Background Patients with advanced cutaneous melanoma and persistent disease after checkpoint inhibitor therapy have poor outcomes and limited treatment options, highlighting a significant unmet medical need.1 Autologous TIL cell therapies have shown promise in this population attributable, in part, to their intrinsic and patient-specific antitumor activity2; however, no such therapies are approved. Made from each patient‘s digested and cryopreserved tumor, ITIL-168 is an autologous TIL cell therapy manufactured to offer an unrestricted T-cell receptor repertoire. A single-center compassionate use clinical series demonstrated the feasibility and clinical utility of an earlier version of ITIL-168.3 DELTA-1 is a global, multicenter phase 2 study to evaluate efficacy and safety of ITIL-168. DELTA-1 will enroll patients with melanoma relapsed after or refractory to PD-1 inhibitors (PD-1i), patients intolerant to PD-1i, and patients whose best response to PD-1i was stable disease.
Methods Patients aged ≥18 years with histologically confirmed advanced cutaneous melanoma, ECOG performance status 0–1, and adequate organ function will be enrolled in 1 of 3 cohorts. Cohort 1 (n≈80) will include patients who relapsed after or were refractory to ≥1 prior line of systemic therapy, including a PD-1i and, if BRAF-mutated, a BRAFi ± MEKi. Cohorts 2 and 3 (n≈25 each) will include patients intolerant to PD-1i and those with stable disease after ≥4 doses of PD-1i, respectively. After tumor resection for TIL harvest, patients must have ≥1 remaining measurable lesion per Response Evaluation Criteria in Solid Tumors (RECIST) 1.1. Patients with uveal, acral, or mucosal melanoma, prior allogeneic transplant or cell therapy, and with central nervous system (CNS) disorder or symptomatic and/or untreated CNS metastases are ineligible. Patients will receive 5 days of lymphodepleting chemotherapy (cyclophosphamide ×2 days overlapping with fludarabine ×5 days) followed by a single ITIL-168 infusion (≥5×109 cells) and supportive short course high-dose IL-2. The primary endpoint is objective response rate (ORR) per central review. Key secondary endpoints include duration of response, progression-free survival, overall survival, disease control rate, TIL persistence, and safety. Hypothesis testing of ORR will be performed for cohort 1. Two interim analyses will occur after 20 patients in cohort 1 have been followed for ≥28 days (safety) and evaluated for response ≥3 months after ITIL-168 infusion (futility). The primary analysis will occur when all patients in the cohort 1 modified intent-to-treat population have been followed for ≥6 months after the first posttreatment disease assessment.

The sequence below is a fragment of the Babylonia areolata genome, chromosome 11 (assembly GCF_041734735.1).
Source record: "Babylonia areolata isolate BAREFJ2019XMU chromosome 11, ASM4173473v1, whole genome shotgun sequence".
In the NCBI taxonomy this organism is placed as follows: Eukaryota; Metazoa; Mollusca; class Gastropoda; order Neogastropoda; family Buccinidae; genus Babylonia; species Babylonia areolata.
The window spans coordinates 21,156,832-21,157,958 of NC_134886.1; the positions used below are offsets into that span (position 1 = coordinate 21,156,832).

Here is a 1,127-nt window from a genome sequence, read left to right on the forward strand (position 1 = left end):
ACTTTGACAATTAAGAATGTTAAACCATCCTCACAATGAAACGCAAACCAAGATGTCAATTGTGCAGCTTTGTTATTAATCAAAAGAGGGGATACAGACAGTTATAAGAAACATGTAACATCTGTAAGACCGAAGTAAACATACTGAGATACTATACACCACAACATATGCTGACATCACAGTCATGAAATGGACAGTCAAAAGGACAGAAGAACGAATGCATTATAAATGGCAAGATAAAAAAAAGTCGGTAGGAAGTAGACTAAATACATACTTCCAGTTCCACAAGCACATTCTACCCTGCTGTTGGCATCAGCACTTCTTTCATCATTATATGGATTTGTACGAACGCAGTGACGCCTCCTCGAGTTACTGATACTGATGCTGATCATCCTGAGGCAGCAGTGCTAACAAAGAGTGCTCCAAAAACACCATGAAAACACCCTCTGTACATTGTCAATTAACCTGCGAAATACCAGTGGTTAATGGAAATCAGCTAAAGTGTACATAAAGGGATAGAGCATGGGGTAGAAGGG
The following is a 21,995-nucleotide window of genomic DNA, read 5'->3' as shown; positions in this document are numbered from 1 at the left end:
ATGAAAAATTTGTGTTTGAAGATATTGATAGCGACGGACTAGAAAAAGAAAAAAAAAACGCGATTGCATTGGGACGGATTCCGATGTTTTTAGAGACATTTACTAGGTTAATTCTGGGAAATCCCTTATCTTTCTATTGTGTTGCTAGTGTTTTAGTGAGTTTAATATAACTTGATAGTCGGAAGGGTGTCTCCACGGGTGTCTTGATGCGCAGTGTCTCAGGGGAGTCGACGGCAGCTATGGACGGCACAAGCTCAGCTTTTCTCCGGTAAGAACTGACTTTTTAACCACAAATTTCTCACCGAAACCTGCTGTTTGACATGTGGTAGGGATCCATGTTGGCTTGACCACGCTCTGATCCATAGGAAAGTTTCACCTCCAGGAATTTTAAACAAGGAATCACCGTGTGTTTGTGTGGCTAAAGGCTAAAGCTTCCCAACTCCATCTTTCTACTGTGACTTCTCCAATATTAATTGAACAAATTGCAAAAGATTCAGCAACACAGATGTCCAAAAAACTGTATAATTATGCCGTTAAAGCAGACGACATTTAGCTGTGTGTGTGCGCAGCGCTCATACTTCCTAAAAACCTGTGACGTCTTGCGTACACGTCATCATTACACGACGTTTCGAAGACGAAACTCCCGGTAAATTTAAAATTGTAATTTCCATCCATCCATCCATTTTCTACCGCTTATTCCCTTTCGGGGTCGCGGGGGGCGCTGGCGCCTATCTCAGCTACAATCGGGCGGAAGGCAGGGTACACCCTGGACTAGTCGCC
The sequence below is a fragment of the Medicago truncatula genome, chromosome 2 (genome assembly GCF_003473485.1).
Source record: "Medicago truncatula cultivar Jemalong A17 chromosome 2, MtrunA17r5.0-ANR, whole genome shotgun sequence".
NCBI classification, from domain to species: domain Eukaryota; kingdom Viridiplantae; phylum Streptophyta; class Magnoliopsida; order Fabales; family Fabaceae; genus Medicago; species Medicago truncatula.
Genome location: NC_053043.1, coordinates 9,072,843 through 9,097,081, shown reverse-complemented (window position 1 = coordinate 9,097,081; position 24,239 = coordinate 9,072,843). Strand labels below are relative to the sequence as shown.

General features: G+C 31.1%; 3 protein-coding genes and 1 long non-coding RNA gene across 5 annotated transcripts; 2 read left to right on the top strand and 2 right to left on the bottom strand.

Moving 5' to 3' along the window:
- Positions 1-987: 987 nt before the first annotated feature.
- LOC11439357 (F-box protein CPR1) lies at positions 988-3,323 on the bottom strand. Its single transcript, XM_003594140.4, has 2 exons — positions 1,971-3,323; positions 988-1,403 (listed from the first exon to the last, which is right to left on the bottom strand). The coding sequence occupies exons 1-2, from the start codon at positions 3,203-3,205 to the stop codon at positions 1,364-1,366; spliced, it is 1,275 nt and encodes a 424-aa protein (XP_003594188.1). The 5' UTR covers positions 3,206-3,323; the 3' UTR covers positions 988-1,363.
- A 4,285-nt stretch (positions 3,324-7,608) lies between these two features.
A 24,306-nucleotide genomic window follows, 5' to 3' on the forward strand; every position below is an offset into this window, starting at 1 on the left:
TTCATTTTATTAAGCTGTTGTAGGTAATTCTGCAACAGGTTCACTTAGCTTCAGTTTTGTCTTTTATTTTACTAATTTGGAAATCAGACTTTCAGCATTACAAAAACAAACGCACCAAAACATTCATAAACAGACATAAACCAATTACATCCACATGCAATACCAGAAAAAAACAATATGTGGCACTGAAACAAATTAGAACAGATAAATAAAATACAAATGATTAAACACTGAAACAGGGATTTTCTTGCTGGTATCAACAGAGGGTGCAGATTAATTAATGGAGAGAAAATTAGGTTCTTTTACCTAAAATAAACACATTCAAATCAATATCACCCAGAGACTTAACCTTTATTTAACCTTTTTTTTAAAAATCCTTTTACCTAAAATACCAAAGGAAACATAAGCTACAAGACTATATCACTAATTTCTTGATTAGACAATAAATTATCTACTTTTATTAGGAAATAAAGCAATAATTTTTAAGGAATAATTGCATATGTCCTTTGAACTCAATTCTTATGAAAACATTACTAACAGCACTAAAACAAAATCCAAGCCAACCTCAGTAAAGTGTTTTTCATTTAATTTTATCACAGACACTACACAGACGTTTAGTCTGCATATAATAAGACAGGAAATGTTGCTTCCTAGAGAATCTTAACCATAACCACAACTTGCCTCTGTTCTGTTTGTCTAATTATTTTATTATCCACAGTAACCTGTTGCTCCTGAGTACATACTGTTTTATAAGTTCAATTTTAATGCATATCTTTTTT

Acknowledgements Medical writing support was provided by Christopher Waldapfel, PharmD, of Instil Bio, Inc, and Phylicia Aaron, PhD, of Nexus GG Science, with funding from Instil Bio, Inc.
Schadendorf D, van Akkoi ACJ, Berking C, et al. Melanoma. Lancet 2018;392(10151):971–984.
Borch TH, Anderson R, Ellebaek E, et al. Future role for adoptive T-cell therapy in checkpoint inhibitor-resistant metastatic melanoma. J Immunother Cancer 2020;8(2):e000668.
Hawkins RE, Jiang Y, Lorigan PC, et al. Clinical feasibility and treatment outcomes with unselected autologous tumor infiltrating lymphocyte therapy in patients with advanced cutaneous melanoma. Cancer Res 2021;81(13):LB150.
Ethics Approval All patients will provide written informed consent. The study will be approved by the Institutional Review Board/Independent Ethics Committee at each site and conducted in accordance with the Good Clinical Practice Guidelines of the International Conference on Harmonisation.
Consent N/A; the abstract does not contain sensitive or identifiable patient information.